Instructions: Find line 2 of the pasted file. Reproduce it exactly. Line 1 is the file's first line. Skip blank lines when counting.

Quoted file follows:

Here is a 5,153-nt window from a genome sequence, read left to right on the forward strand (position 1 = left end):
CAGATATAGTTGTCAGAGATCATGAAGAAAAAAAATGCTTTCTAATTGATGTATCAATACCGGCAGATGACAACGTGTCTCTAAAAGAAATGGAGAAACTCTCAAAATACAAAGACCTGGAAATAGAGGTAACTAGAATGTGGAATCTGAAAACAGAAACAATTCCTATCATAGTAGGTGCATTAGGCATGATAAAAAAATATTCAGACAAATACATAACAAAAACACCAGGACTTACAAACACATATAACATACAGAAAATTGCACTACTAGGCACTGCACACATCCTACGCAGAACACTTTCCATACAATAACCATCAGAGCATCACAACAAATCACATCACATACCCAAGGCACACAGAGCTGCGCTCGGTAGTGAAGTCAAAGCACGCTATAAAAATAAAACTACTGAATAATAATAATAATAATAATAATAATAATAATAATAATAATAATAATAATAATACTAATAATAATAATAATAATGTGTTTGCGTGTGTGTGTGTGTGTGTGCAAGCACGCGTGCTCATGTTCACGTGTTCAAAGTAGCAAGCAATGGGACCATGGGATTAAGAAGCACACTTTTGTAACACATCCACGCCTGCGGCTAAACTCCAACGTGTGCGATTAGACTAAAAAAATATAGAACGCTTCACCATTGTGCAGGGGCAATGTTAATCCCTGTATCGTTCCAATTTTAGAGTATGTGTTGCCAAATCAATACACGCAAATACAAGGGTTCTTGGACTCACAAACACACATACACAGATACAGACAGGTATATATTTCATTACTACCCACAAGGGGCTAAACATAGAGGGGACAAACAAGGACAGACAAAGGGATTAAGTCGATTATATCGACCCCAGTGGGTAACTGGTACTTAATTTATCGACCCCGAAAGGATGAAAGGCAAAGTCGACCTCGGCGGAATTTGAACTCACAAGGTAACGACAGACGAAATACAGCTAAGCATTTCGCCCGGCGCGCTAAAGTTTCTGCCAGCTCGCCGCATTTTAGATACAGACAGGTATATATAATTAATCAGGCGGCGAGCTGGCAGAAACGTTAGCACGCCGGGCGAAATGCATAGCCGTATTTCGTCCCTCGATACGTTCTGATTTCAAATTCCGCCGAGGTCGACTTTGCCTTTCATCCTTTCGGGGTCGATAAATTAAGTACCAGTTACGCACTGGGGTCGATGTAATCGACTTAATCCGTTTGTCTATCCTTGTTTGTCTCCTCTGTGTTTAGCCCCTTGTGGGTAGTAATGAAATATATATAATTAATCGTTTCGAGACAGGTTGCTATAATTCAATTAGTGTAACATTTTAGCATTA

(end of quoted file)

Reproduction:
CAGATATAGTTGTCAGAGATCATGAAGAAAAAAAATGCTTTCTAATTGATGTATCAATACCGGCAGATGACAACGTGTCTCTAAAAGAAATGGAGAAACTCTCAAAATACAAAGACCTGGAAATAGAGGTAACTAGAATGTGGAATCTGAAAACAGAAACAATTCCTATCATAGTAGGTGCATTAGGCATGATAAAAAAATATTCAGACAAATACATAACAAAAACACCAGGACTTACAAACACATATAACATACAGAAAATTGCACTACTAGGCACTGCACACATCCTACGCAGAACACTTTCCATACAATAACCATCAGAGCATCACAACAAATCACATCACATACCCAAGGCACACAGAGCTGCGCTCGGTAGTGAAGTCAAAGCACGCTATAAAAATAAAACTACTGAATAATAATAATAATAATAATAATAATAATAATAATAATAATAATAATAATAATACTAATAATAATAATAATAATGTGTTTGCGTGTGTGTGTGTGTGTGTGCAAGCACGCGTGCTCATGTTCACGTGTTCAAAGTAGCAAGCAATGGGACCATGGGATTAAGAAGCACACTTTTGTAACACATCCACGCCTGCGGCTAAACTCCAACGTGTGCGATTAGACTAAAAAAATATAGAACGCTTCACCATTGTGCAGGGGCAATGTTAATCCCTGTATCGTTCCAATTTTAGAGTATGTGTTGCCAAATCAATACACGCAAATACAAGGGTTCTTGGACTCACAAACACACATACACAGATACAGACAGGTATATATTTCATTACTACCCACAAGGGGCTAAACATAGAGGGGACAAACAAGGACAGACAAAGGGATTAAGTCGATTATATCGACCCCAGTGGGTAACTGGTACTTAATTTATCGACCCCGAAAGGATGAAAGGCAAAGTCGACCTCGGCGGAATTTGAACTCACAAGGTAACGACAGACGAAATACAGCTAAGCATTTCGCCCGGCGCGCTAAAGTTTCTGCCAGCTCGCCGCATTTTAGATACAGACAGGTATATATAATTAATCAGGCGGCGAGCTGGCAGAAACGTTAGCACGCCGGGCGAAATGCATAGCCGTATTTCGTCCCTCGATACGTTCTGATTTCAAATTCCGCCGAGGTCGACTTTGCCTTTCATCCTTTCGGGGTCGATAAATTAAGTACCAGTTACGCACTGGGGTCGATGTAATCGACTTAATCCGTTTGTCTATCCTTGTTTGTCTCCTCTGTGTTTAGCCCCTTGTGGGTAGTAATGAAATATATATAATTAATCGTTTCGAGACAGGTTGCTATAATTCAATTAGTGTAACATTTTAGCATTA